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Are you still learning to shoot trap?

Discussion in 'Uncategorized Threads' started by biff, Nov 7, 2007.

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  1. biff

    biff Active Member

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    Do you feel like you have exhausted every means, ideas, and ways in which you can improve your trapshooting skills? Are you, like me dissatisfied with how you are shooting and do you continually think of ways in which you can improve?

    I have found it very frustrating to shoot very good one day and go out the next time and shoot poorly. When this happens I try to analyze what the difference was and what I need to do to change this. Many times it seems I am in a cycle of making the same mistakes and then doing the same old things to improve. It's like I slip back into old habits and forget all the good stuff I knew and not apply it.

    I see shooters shoot the same gun and shoot the same scores and never seem to improve; this makes me wonder how many shooters on TS.Com are like me and are constantly striving to improve? Biff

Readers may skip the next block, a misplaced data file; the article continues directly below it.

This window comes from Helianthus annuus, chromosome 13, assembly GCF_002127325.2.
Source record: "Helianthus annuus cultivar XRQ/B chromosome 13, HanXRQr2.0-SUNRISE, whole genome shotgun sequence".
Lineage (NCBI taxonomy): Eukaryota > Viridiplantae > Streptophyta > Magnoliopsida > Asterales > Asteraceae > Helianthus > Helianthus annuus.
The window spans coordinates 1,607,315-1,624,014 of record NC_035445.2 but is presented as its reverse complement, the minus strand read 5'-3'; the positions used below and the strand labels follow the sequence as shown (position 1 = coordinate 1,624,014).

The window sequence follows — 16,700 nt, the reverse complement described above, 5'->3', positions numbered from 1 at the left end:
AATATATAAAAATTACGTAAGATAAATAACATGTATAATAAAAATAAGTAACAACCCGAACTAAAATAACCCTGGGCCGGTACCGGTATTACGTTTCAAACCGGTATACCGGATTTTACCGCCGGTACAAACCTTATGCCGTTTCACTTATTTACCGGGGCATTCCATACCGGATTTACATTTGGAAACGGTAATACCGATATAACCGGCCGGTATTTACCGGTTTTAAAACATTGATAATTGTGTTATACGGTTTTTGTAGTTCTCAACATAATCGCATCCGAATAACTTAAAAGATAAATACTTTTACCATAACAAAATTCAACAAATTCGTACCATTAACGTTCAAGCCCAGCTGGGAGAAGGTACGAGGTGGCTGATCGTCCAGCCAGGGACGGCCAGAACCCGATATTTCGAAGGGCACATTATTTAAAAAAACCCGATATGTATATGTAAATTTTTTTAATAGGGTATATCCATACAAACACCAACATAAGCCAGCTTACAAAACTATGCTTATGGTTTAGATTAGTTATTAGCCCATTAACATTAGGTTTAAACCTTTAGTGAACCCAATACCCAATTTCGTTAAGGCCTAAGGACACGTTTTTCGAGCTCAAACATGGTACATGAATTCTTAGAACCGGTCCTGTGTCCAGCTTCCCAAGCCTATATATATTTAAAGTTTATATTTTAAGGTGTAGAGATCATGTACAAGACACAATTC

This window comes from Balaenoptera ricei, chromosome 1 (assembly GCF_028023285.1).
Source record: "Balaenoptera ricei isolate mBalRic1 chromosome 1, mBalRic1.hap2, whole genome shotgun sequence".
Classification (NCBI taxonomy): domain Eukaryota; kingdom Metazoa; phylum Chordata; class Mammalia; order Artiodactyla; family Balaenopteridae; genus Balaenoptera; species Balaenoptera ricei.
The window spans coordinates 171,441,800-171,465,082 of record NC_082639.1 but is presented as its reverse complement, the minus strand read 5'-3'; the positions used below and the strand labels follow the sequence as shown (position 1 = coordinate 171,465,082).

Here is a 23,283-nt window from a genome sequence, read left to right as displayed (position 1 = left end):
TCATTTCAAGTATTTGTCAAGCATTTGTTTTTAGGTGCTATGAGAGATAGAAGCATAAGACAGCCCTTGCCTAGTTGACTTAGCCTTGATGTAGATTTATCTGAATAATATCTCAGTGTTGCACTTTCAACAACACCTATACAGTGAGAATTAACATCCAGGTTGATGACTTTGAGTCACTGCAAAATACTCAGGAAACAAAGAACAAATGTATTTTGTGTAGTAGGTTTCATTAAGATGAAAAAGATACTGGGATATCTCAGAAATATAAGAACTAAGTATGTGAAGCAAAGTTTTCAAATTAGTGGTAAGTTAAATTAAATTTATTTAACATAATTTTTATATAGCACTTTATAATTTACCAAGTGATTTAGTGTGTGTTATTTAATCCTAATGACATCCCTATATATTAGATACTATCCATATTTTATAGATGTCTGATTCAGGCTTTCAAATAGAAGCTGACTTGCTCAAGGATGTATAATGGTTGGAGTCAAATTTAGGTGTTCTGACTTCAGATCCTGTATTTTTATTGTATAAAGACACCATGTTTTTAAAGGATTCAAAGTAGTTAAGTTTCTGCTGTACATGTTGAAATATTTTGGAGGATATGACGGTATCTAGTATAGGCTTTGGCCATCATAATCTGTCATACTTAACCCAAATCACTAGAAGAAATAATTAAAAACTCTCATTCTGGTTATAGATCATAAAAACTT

2. wolfram

    wolfram Well-Known Member

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    I hope that I will continue learning how to shoot for as long as I can still hold up a shotgun. Improvement came in large increments during the first few years of practice and registered target shooting and then tapered off. Even if it were possible for me to totally master the game and shoot perfect scores every time I don't think that would help me enjoy the game. The satisfaction comes from setting realistic goals and working towards achievement it doesn't really matter if you get there. Remember this is a recreational activity, cut yourself some slack and enjoy what you are doing. Take time to smell the powder as it were.
     
  3. tcr1146